It surely is still winter outside. Here in NYC we have the cold, but not the snow. We are down 97% from our typical snowfall for the season. Good news for driving. Bad news for water in the summer. But, that is months away. Right now, folks want warm food. This recipe is from 2011. Sorry for the small picture. Life has certainly changed in 8 years, but you get the idea. Meat and heat meet in this intense dish.
From James Peterson’s Meat comes a new level of heat. His interpretation of chili [not chile] uses meat along with beans, but it’s the poblanos that make the difference. This is a hot dish. A beer evoking, tongue singing recipe that will put sweat on your brow. Those are facts, not a complaint. This chili is definitely a meal unto itself.
You can make a full batch of this chili, enjoy what you wish, and then freeze for a rainy day. We ate this just straight from the pot, with none of the adornments you might want: sour cream, onion, or cheese. We wanted to enjoy the flavor of this recipe by itself, and we did just that. The first ingredient listed below is 8 poblano chiles, and Peterson does suggest you have sour cream on the table. You just might want the soothing sour cream ready on the side!
Poblano Chili con Carne
Yield: 8 servings
- 8 poblano chiles
- 3 pounds boneless beef stew meat from the chuck, cut into 1-inch cubes
- 5 tablespoons olive oil, or as needed 1 large onion, sliced
- 4 cloves garlic, minced
- 10 tomatoes, about 5 pounds total weight, peeled, seeded and chopped
- 1 tablespoon dried oregano
- 1 tablespoon ground cumin
- 1 chipotle chile in adobo sauce, rinsed, seeded, and chopped
- 3 tablespoons chopped fresh cilantro
- Sour cream
If you have a gas stove, put the poblano chiles over the flame and turn as needed to blacken evenly. If you don’t have a gas stove, preheat the broiler,
Put the poblano chiles on a sheet pan, slip under the broiler, and broil, turning as needed to blacken evenly. Transfer the chiles to a bowl, cover with plastic wrap, and let stand for about 15 minutes to steam to simplify peeling. Rinse the peppers under cold running water and peel away the skin with your fingertips. Scrape off any stubborn patches with a small knife. Seed the chiles and cut length-wise into ¼ inch-wide strips.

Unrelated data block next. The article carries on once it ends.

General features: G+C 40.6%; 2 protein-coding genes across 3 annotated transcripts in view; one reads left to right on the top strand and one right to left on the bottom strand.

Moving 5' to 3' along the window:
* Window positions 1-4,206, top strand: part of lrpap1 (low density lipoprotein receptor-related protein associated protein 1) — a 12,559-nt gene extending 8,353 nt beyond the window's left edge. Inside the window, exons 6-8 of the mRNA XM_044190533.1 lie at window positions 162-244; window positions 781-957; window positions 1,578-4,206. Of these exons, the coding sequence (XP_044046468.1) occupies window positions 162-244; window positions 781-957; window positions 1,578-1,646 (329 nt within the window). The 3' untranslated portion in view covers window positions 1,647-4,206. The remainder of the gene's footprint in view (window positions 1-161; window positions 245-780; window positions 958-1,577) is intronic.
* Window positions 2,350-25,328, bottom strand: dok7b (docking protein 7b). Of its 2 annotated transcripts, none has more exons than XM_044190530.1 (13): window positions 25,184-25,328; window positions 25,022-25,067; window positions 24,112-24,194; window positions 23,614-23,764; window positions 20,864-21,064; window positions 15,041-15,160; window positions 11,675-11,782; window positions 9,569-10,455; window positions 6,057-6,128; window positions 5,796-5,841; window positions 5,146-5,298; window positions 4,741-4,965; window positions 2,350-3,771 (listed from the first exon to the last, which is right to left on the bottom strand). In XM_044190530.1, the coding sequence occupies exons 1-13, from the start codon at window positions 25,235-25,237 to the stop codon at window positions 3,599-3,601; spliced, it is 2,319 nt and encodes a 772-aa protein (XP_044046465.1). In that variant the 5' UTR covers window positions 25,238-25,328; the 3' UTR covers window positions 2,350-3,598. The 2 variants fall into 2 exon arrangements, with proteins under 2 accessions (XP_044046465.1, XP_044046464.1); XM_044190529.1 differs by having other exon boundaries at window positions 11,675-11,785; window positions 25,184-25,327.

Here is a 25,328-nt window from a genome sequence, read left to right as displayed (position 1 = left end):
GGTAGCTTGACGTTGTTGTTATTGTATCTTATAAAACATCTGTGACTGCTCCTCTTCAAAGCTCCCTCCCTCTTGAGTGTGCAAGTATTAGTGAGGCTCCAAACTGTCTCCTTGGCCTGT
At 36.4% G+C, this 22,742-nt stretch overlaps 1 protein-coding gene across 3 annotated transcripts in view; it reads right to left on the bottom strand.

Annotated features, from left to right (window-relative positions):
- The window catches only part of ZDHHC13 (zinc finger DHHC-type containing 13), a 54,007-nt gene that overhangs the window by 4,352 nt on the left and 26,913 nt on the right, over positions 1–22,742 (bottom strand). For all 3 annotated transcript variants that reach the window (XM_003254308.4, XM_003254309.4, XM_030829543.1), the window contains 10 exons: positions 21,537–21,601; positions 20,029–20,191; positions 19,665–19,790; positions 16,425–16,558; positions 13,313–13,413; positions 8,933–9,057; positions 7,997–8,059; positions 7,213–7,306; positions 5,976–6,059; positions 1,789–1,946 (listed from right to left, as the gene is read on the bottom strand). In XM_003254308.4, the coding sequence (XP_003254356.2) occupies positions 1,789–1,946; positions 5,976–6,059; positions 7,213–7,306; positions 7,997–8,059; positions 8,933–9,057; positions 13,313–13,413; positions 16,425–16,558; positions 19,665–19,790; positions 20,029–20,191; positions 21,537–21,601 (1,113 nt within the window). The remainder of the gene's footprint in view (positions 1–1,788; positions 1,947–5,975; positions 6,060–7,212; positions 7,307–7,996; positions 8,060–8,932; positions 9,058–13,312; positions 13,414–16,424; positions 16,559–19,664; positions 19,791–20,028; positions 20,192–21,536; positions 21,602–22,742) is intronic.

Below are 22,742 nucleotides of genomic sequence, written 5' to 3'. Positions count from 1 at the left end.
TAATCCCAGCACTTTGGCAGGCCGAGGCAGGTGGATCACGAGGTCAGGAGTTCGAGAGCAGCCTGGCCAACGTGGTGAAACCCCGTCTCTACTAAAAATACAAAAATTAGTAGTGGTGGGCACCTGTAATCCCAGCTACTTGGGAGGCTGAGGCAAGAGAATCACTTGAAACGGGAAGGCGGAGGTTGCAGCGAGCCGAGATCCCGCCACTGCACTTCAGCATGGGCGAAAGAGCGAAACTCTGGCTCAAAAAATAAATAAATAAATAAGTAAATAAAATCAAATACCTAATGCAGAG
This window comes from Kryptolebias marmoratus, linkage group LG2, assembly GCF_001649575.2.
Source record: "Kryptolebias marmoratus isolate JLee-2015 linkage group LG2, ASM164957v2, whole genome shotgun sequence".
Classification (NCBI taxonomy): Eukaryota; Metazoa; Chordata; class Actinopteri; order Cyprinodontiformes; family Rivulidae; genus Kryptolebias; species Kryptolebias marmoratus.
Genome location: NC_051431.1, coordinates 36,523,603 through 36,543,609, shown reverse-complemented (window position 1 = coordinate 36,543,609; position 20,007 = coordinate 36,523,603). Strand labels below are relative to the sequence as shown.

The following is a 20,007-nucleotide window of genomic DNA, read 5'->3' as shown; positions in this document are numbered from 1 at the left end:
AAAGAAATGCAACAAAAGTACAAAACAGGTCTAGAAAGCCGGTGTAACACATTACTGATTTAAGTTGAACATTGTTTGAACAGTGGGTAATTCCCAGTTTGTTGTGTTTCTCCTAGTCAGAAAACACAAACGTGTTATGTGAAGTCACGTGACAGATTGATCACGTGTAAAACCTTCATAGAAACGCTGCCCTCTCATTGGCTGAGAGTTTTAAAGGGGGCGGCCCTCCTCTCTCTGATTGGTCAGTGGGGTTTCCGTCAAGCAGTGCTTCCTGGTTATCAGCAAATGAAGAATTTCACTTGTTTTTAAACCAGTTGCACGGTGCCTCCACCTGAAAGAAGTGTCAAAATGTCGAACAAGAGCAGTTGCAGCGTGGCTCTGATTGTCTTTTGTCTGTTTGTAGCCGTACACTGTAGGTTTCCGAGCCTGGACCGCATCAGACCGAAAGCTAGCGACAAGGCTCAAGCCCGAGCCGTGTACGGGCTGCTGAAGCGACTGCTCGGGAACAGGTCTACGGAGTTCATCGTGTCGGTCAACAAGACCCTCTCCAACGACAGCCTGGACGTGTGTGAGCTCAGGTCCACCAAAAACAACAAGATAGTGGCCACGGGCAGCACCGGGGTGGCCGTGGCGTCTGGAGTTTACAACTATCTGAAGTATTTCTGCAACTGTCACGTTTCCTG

Season the meat all over with salt and pepper. In a heavy sauté pan, heat 3 tablespoons of the olive oil over high heat. When the oil begins to smoke, working in batches if needed to avoid crowding, add the beef and brown well on all sides. Transfer the beef to a plate. Pour the fat out of the pan.
In a pot just large enough to hold the meat, heat the remaining 2 tablespoons olive oil over medium heat. Add the onion and garlic and sweat them, stirring occasionally, for about 15 minutes, or until the onion and garlic have softened. Add the browned meat, tomatoes, oregano, and cumin to the pot and stir well. Cover, adjust the heat to maintain a gentle simmer, and cook for about 1½hours, or until the meat is just tender.
Add the poblanos, re-cover, and simmer for 30 minutes longer, or until the meat is easily penetrated with a fork. Add the chipotle chile and cilantro and stir well. Spoon the chili into warmed soup plates and serve. Pass the sour cream at the table.